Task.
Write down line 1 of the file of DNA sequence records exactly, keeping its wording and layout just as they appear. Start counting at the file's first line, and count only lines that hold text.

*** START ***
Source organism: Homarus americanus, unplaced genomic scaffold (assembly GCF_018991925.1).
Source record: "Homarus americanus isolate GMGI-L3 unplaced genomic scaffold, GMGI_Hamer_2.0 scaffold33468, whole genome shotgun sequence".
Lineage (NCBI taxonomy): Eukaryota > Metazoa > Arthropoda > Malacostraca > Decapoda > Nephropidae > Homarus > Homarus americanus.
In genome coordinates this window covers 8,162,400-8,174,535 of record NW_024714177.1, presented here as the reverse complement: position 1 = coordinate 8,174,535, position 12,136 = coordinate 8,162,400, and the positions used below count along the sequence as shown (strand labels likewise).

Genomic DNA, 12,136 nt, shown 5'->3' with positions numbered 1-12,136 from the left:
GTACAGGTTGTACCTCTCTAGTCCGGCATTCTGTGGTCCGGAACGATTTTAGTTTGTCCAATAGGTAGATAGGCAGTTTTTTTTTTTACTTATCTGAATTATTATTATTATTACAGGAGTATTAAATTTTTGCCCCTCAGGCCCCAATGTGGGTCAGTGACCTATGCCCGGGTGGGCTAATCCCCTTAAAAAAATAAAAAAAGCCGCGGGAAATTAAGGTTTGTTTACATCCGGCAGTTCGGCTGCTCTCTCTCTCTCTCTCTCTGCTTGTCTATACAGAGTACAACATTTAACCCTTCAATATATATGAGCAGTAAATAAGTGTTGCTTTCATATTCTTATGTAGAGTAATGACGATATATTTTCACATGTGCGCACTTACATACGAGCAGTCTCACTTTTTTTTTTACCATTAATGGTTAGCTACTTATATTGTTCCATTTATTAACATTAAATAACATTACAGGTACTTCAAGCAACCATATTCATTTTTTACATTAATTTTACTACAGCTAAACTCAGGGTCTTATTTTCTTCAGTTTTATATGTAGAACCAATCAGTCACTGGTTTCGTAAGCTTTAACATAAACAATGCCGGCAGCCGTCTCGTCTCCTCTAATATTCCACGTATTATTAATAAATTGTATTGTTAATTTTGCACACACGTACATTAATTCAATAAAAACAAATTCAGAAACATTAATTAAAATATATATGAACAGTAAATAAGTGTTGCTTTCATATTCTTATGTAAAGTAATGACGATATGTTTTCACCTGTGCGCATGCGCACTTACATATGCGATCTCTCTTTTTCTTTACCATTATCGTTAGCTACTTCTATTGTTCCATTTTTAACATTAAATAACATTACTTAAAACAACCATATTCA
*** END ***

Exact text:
Source organism: Homarus americanus, unplaced genomic scaffold (assembly GCF_018991925.1).